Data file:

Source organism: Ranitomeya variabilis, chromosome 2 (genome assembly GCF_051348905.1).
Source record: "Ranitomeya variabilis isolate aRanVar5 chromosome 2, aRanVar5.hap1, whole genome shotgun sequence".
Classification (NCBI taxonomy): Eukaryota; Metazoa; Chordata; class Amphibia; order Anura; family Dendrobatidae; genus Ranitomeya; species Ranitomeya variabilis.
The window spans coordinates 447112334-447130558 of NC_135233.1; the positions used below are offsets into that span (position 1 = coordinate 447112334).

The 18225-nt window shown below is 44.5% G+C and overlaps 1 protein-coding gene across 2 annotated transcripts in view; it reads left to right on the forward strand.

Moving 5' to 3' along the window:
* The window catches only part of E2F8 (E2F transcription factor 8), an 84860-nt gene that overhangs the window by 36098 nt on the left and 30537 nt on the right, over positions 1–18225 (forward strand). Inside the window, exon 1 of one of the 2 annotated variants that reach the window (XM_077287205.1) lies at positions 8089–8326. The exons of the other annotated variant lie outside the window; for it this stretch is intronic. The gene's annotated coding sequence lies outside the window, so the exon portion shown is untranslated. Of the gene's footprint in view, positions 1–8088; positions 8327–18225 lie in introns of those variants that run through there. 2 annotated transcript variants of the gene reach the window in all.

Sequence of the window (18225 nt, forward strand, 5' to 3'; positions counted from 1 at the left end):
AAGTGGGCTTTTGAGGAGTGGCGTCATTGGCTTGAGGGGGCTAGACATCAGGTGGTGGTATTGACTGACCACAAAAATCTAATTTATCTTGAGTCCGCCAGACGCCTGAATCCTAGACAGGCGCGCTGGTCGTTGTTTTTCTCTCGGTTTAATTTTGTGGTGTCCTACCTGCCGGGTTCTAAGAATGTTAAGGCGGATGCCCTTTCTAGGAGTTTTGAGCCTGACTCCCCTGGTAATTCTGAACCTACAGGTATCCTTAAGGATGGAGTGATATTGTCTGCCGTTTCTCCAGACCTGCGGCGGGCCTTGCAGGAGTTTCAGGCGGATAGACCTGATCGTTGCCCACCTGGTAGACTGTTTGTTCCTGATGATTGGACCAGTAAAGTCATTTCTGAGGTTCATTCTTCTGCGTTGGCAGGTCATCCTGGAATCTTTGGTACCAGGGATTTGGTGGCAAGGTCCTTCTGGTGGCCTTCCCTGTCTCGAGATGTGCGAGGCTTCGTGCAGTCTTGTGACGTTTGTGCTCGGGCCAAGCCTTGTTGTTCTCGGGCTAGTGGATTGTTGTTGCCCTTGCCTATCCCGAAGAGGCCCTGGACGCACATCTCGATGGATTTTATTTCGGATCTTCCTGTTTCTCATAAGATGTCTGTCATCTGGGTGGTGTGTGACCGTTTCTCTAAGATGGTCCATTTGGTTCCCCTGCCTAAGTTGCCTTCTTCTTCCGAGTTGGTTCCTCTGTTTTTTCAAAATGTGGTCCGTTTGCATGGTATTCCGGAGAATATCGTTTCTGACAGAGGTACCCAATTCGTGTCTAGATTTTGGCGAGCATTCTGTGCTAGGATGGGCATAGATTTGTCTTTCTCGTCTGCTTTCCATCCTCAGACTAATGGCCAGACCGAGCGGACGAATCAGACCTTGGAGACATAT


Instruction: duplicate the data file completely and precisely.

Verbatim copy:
Source organism: Ranitomeya variabilis, chromosome 2 (genome assembly GCF_051348905.1).
Source record: "Ranitomeya variabilis isolate aRanVar5 chromosome 2, aRanVar5.hap1, whole genome shotgun sequence".
Classification (NCBI taxonomy): Eukaryota; Metazoa; Chordata; class Amphibia; order Anura; family Dendrobatidae; genus Ranitomeya; species Ranitomeya variabilis.
The window spans coordinates 447112334-447130558 of NC_135233.1; the positions used below are offsets into that span (position 1 = coordinate 447112334).

The 18225-nt window shown below is 44.5% G+C and overlaps 1 protein-coding gene across 2 annotated transcripts in view; it reads left to right on the forward strand.

Moving 5' to 3' along the window:
* The window catches only part of E2F8 (E2F transcription factor 8), an 84860-nt gene that overhangs the window by 36098 nt on the left and 30537 nt on the right, over positions 1–18225 (forward strand). Inside the window, exon 1 of one of the 2 annotated variants that reach the window (XM_077287205.1) lies at positions 8089–8326. The exons of the other annotated variant lie outside the window; for it this stretch is intronic. The gene's annotated coding sequence lies outside the window, so the exon portion shown is untranslated. Of the gene's footprint in view, positions 1–8088; positions 8327–18225 lie in introns of those variants that run through there. 2 annotated transcript variants of the gene reach the window in all.

Sequence of the window (18225 nt, forward strand, 5' to 3'; positions counted from 1 at the left end):
AAGTGGGCTTTTGAGGAGTGGCGTCATTGGCTTGAGGGGGCTAGACATCAGGTGGTGGTATTGACTGACCACAAAAATCTAATTTATCTTGAGTCCGCCAGACGCCTGAATCCTAGACAGGCGCGCTGGTCGTTGTTTTTCTCTCGGTTTAATTTTGTGGTGTCCTACCTGCCGGGTTCTAAGAATGTTAAGGCGGATGCCCTTTCTAGGAGTTTTGAGCCTGACTCCCCTGGTAATTCTGAACCTACAGGTATCCTTAAGGATGGAGTGATATTGTCTGCCGTTTCTCCAGACCTGCGGCGGGCCTTGCAGGAGTTTCAGGCGGATAGACCTGATCGTTGCCCACCTGGTAGACTGTTTGTTCCTGATGATTGGACCAGTAAAGTCATTTCTGAGGTTCATTCTTCTGCGTTGGCAGGTCATCCTGGAATCTTTGGTACCAGGGATTTGGTGGCAAGGTCCTTCTGGTGGCCTTCCCTGTCTCGAGATGTGCGAGGCTTCGTGCAGTCTTGTGACGTTTGTGCTCGGGCCAAGCCTTGTTGTTCTCGGGCTAGTGGATTGTTGTTGCCCTTGCCTATCCCGAAGAGGCCCTGGACGCACATCTCGATGGATTTTATTTCGGATCTTCCTGTTTCTCATAAGATGTCTGTCATCTGGGTGGTGTGTGACCGTTTCTCTAAGATGGTCCATTTGGTTCCCCTGCCTAAGTTGCCTTCTTCTTCCGAGTTGGTTCCTCTGTTTTTTCAAAATGTGGTCCGTTTGCATGGTATTCCGGAGAATATCGTTTCTGACAGAGGTACCCAATTCGTGTCTAGATTTTGGCGAGCATTCTGTGCTAGGATGGGCATAGATTTGTCTTTCTCGTCTGCTTTCCATCCTCAGACTAATGGCCAGACCGAGCGGACGAATCAGACCTTGGAGACATAT